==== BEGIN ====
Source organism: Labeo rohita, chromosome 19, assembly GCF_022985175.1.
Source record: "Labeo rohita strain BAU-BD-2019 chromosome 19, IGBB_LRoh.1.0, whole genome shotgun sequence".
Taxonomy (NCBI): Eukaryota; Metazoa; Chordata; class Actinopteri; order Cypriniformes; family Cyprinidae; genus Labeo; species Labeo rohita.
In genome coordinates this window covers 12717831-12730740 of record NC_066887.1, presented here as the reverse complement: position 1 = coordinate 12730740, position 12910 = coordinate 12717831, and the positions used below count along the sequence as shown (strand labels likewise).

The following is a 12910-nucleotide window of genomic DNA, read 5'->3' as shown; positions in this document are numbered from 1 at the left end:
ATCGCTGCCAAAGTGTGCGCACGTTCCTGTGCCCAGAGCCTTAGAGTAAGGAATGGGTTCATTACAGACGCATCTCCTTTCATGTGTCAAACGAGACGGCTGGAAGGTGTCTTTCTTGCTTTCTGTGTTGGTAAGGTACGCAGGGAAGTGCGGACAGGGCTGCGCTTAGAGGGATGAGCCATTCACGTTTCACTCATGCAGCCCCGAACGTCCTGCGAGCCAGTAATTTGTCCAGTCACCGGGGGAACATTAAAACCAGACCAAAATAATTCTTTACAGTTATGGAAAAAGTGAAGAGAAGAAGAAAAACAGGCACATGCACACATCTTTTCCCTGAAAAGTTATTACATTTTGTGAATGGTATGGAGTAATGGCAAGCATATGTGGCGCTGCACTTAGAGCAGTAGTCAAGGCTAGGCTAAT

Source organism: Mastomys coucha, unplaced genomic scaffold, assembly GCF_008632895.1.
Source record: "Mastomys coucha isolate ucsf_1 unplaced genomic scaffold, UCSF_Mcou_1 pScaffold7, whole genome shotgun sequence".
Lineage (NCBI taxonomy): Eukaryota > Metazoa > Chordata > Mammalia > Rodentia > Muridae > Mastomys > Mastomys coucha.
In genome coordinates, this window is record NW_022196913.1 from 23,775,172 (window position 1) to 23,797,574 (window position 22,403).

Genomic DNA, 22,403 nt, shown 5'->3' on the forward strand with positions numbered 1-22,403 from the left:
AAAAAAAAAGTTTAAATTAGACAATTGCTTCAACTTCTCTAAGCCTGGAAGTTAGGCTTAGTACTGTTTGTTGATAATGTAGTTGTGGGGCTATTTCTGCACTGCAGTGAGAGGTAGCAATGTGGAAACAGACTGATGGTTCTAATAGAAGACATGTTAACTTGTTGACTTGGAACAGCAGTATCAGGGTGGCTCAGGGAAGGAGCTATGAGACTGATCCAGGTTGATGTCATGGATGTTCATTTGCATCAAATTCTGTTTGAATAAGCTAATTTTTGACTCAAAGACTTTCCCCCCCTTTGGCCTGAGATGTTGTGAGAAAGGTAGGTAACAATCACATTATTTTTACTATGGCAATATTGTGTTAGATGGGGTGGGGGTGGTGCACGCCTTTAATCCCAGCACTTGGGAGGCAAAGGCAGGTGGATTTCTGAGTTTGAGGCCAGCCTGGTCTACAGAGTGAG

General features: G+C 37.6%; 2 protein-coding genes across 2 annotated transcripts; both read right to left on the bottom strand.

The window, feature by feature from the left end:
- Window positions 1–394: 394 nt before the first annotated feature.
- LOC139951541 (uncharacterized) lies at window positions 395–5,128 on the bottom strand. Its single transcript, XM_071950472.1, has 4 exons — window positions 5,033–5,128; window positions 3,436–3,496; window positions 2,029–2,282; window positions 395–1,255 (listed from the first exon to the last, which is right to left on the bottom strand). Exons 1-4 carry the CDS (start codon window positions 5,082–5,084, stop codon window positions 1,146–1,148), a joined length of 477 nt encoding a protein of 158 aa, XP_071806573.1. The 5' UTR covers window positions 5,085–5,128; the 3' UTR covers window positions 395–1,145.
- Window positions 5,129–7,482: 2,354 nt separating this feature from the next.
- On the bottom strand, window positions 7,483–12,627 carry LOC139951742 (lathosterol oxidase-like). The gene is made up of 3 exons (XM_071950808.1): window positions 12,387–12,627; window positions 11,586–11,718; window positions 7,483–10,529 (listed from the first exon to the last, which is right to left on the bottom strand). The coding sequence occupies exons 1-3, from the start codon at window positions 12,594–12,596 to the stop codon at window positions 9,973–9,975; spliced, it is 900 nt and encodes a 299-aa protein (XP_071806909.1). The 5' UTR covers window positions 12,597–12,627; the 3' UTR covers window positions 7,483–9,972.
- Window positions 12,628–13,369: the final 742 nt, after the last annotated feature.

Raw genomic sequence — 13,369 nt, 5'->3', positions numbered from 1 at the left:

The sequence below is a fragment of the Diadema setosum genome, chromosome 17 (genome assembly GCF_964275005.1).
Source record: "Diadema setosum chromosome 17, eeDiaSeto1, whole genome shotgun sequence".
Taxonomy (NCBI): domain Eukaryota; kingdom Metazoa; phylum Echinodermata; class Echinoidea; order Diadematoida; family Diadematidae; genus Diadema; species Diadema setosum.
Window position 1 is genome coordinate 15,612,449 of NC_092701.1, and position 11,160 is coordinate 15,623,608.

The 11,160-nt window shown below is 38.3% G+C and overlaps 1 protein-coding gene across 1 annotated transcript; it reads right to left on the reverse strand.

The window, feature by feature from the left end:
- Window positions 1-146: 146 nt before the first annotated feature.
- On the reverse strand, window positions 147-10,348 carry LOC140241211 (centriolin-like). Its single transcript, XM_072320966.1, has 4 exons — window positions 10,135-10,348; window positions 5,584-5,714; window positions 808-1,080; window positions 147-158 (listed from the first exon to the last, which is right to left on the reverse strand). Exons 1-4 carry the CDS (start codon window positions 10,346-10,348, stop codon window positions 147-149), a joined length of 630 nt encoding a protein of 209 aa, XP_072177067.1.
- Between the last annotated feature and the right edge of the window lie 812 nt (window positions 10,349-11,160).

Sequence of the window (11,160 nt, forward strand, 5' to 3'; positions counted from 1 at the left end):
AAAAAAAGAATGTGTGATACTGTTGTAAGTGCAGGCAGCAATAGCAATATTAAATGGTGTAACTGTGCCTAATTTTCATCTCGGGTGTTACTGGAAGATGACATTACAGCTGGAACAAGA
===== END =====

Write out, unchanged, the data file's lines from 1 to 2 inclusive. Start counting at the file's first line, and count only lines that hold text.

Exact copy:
Source organism: Labeo rohita, chromosome 19, assembly GCF_022985175.1.
Source record: "Labeo rohita strain BAU-BD-2019 chromosome 19, IGBB_LRoh.1.0, whole genome shotgun sequence".